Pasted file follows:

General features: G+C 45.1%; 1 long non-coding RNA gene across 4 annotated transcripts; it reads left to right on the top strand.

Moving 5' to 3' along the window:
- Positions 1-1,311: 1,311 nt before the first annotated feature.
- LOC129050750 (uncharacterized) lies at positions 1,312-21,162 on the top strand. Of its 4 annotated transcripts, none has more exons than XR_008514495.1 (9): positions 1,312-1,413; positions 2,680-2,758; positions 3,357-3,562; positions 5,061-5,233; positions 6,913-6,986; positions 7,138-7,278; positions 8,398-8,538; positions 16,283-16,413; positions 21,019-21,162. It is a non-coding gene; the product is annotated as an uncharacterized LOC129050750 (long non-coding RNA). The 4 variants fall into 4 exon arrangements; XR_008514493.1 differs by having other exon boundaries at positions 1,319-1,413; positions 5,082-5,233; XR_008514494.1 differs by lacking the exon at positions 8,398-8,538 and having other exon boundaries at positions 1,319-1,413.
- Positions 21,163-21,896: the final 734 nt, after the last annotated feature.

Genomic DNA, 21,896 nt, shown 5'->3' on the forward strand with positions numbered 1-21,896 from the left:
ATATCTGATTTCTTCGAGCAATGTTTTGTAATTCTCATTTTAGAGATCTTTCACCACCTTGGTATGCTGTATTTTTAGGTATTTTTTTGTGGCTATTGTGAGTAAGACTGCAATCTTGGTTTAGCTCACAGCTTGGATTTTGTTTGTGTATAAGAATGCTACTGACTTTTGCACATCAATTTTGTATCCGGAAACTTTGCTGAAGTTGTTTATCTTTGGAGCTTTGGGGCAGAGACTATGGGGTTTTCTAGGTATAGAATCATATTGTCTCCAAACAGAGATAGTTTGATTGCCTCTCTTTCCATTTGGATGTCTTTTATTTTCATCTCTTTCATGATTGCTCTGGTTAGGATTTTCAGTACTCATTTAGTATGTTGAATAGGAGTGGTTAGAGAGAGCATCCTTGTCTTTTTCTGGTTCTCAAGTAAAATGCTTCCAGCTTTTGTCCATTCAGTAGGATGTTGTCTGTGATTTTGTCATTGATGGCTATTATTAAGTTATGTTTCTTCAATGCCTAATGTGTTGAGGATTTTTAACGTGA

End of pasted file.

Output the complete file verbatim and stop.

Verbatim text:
General features: G+C 45.1%; 1 long non-coding RNA gene across 4 annotated transcripts; it reads left to right on the top strand.

Moving 5' to 3' along the window:
- Positions 1-1,311: 1,311 nt before the first annotated feature.
- LOC129050750 (uncharacterized) lies at positions 1,312-21,162 on the top strand. Of its 4 annotated transcripts, none has more exons than XR_008514495.1 (9): positions 1,312-1,413; positions 2,680-2,758; positions 3,357-3,562; positions 5,061-5,233; positions 6,913-6,986; positions 7,138-7,278; positions 8,398-8,538; positions 16,283-16,413; positions 21,019-21,162. It is a non-coding gene; the product is annotated as an uncharacterized LOC129050750 (long non-coding RNA). The 4 variants fall into 4 exon arrangements; XR_008514493.1 differs by having other exon boundaries at positions 1,319-1,413; positions 5,082-5,233; XR_008514494.1 differs by lacking the exon at positions 8,398-8,538 and having other exon boundaries at positions 1,319-1,413.
- Positions 21,163-21,896: the final 734 nt, after the last annotated feature.

Genomic DNA, 21,896 nt, shown 5'->3' on the forward strand with positions numbered 1-21,896 from the left:
ATATCTGATTTCTTCGAGCAATGTTTTGTAATTCTCATTTTAGAGATCTTTCACCACCTTGGTATGCTGTATTTTTAGGTATTTTTTTGTGGCTATTGTGAGTAAGACTGCAATCTTGGTTTAGCTCACAGCTTGGATTTTGTTTGTGTATAAGAATGCTACTGACTTTTGCACATCAATTTTGTATCCGGAAACTTTGCTGAAGTTGTTTATCTTTGGAGCTTTGGGGCAGAGACTATGGGGTTTTCTAGGTATAGAATCATATTGTCTCCAAACAGAGATAGTTTGATTGCCTCTCTTTCCATTTGGATGTCTTTTATTTTCATCTCTTTCATGATTGCTCTGGTTAGGATTTTCAGTACTCATTTAGTATGTTGAATAGGAGTGGTTAGAGAGAGCATCCTTGTCTTTTTCTGGTTCTCAAGTAAAATGCTTCCAGCTTTTGTCCATTCAGTAGGATGTTGTCTGTGATTTTGTCATTGATGGCTATTATTAAGTTATGTTTCTTCAATGCCTAATGTGTTGAGGATTTTTAACGTGA